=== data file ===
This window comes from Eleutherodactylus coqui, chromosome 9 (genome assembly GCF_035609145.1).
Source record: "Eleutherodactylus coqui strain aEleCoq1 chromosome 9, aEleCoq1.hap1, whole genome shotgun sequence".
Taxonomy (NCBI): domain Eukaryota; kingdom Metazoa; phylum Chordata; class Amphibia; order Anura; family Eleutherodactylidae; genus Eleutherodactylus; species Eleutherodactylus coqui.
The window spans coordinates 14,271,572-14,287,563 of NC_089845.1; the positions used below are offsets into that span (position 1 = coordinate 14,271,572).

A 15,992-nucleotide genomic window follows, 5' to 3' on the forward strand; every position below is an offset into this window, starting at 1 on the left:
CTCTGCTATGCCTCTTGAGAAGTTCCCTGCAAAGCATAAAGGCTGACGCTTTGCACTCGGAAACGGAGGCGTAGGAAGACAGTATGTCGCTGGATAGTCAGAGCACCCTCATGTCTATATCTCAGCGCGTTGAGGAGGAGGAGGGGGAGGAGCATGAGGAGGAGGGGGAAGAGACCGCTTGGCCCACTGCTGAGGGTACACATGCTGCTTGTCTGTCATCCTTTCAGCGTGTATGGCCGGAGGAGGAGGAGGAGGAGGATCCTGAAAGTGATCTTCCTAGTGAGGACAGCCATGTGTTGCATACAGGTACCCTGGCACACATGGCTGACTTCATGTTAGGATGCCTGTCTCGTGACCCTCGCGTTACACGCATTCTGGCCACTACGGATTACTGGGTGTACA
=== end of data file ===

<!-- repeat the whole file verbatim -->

This window comes from Eleutherodactylus coqui, chromosome 9 (genome assembly GCF_035609145.1).
Source record: "Eleutherodactylus coqui strain aEleCoq1 chromosome 9, aEleCoq1.hap1, whole genome shotgun sequence".
Taxonomy (NCBI): domain Eukaryota; kingdom Metazoa; phylum Chordata; class Amphibia; order Anura; family Eleutherodactylidae; genus Eleutherodactylus; species Eleutherodactylus coqui.
The window spans coordinates 14,271,572-14,287,563 of NC_089845.1; the positions used below are offsets into that span (position 1 = coordinate 14,271,572).

A 15,992-nucleotide genomic window follows, 5' to 3' on the forward strand; every position below is an offset into this window, starting at 1 on the left:
CTCTGCTATGCCTCTTGAGAAGTTCCCTGCAAAGCATAAAGGCTGACGCTTTGCACTCGGAAACGGAGGCGTAGGAAGACAGTATGTCGCTGGATAGTCAGAGCACCCTCATGTCTATATCTCAGCGCGTTGAGGAGGAGGAGGGGGAGGAGCATGAGGAGGAGGGGGAAGAGACCGCTTGGCCCACTGCTGAGGGTACACATGCTGCTTGTCTGTCATCCTTTCAGCGTGTATGGCCGGAGGAGGAGGAGGAGGAGGATCCTGAAAGTGATCTTCCTAGTGAGGACAGCCATGTGTTGCATACAGGTACCCTGGCACACATGGCTGACTTCATGTTAGGATGCCTGTCTCGTGACCCTCGCGTTACACGCATTCTGGCCACTACGGATTACTGGGTGTACA